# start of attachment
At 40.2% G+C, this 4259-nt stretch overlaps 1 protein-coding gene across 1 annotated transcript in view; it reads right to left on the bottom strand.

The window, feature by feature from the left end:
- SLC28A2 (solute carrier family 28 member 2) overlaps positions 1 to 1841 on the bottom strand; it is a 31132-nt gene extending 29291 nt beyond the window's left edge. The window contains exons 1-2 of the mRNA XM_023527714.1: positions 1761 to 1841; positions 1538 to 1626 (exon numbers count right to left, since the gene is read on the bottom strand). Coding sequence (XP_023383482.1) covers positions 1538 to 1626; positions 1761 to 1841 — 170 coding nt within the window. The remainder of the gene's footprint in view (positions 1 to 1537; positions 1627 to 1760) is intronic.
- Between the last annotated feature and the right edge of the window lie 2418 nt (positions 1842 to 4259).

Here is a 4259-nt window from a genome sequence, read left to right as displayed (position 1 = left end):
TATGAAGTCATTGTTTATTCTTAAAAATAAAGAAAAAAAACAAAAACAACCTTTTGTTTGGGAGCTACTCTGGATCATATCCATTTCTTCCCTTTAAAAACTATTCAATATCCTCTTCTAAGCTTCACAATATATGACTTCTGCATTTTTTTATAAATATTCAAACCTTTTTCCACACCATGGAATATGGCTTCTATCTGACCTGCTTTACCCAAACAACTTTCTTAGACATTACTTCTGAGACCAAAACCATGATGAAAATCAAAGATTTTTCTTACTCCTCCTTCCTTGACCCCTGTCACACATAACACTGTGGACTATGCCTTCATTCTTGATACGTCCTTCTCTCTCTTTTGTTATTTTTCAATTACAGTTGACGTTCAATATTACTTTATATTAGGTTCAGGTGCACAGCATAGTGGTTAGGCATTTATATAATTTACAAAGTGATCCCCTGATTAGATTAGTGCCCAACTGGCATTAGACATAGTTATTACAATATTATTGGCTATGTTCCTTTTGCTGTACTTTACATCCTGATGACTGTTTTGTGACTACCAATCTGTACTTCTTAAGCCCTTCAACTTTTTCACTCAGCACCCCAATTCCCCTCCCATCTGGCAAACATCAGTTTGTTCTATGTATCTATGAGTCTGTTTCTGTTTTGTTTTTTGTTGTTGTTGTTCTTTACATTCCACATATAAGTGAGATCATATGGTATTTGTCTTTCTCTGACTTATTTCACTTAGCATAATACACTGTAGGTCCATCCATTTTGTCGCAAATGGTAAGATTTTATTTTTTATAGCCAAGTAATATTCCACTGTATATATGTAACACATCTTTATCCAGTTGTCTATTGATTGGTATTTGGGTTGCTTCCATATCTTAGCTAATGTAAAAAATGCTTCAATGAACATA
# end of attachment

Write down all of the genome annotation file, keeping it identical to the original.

At 40.2% G+C, this 4259-nt stretch overlaps 1 protein-coding gene across 1 annotated transcript in view; it reads right to left on the bottom strand.

The window, feature by feature from the left end:
- SLC28A2 (solute carrier family 28 member 2) overlaps positions 1 to 1841 on the bottom strand; it is a 31132-nt gene extending 29291 nt beyond the window's left edge. The window contains exons 1-2 of the mRNA XM_023527714.1: positions 1761 to 1841; positions 1538 to 1626 (exon numbers count right to left, since the gene is read on the bottom strand). Coding sequence (XP_023383482.1) covers positions 1538 to 1626; positions 1761 to 1841 — 170 coding nt within the window. The remainder of the gene's footprint in view (positions 1 to 1537; positions 1627 to 1760) is intronic.
- Between the last annotated feature and the right edge of the window lie 2418 nt (positions 1842 to 4259).

Here is a 4259-nt window from a genome sequence, read left to right as displayed (position 1 = left end):
TATGAAGTCATTGTTTATTCTTAAAAATAAAGAAAAAAAACAAAAACAACCTTTTGTTTGGGAGCTACTCTGGATCATATCCATTTCTTCCCTTTAAAAACTATTCAATATCCTCTTCTAAGCTTCACAATATATGACTTCTGCATTTTTTTATAAATATTCAAACCTTTTTCCACACCATGGAATATGGCTTCTATCTGACCTGCTTTACCCAAACAACTTTCTTAGACATTACTTCTGAGACCAAAACCATGATGAAAATCAAAGATTTTTCTTACTCCTCCTTCCTTGACCCCTGTCACACATAACACTGTGGACTATGCCTTCATTCTTGATACGTCCTTCTCTCTCTTTTGTTATTTTTCAATTACAGTTGACGTTCAATATTACTTTATATTAGGTTCAGGTGCACAGCATAGTGGTTAGGCATTTATATAATTTACAAAGTGATCCCCTGATTAGATTAGTGCCCAACTGGCATTAGACATAGTTATTACAATATTATTGGCTATGTTCCTTTTGCTGTACTTTACATCCTGATGACTGTTTTGTGACTACCAATCTGTACTTCTTAAGCCCTTCAACTTTTTCACTCAGCACCCCAATTCCCCTCCCATCTGGCAAACATCAGTTTGTTCTATGTATCTATGAGTCTGTTTCTGTTTTGTTTTTTGTTGTTGTTGTTCTTTACATTCCACATATAAGTGAGATCATATGGTATTTGTCTTTCTCTGACTTATTTCACTTAGCATAATACACTGTAGGTCCATCCATTTTGTCGCAAATGGTAAGATTTTATTTTTTATAGCCAAGTAATATTCCACTGTATATATGTAACACATCTTTATCCAGTTGTCTATTGATTGGTATTTGGGTTGCTTCCATATCTTAGCTAATGTAAAAAATGCTTCAATGAACATA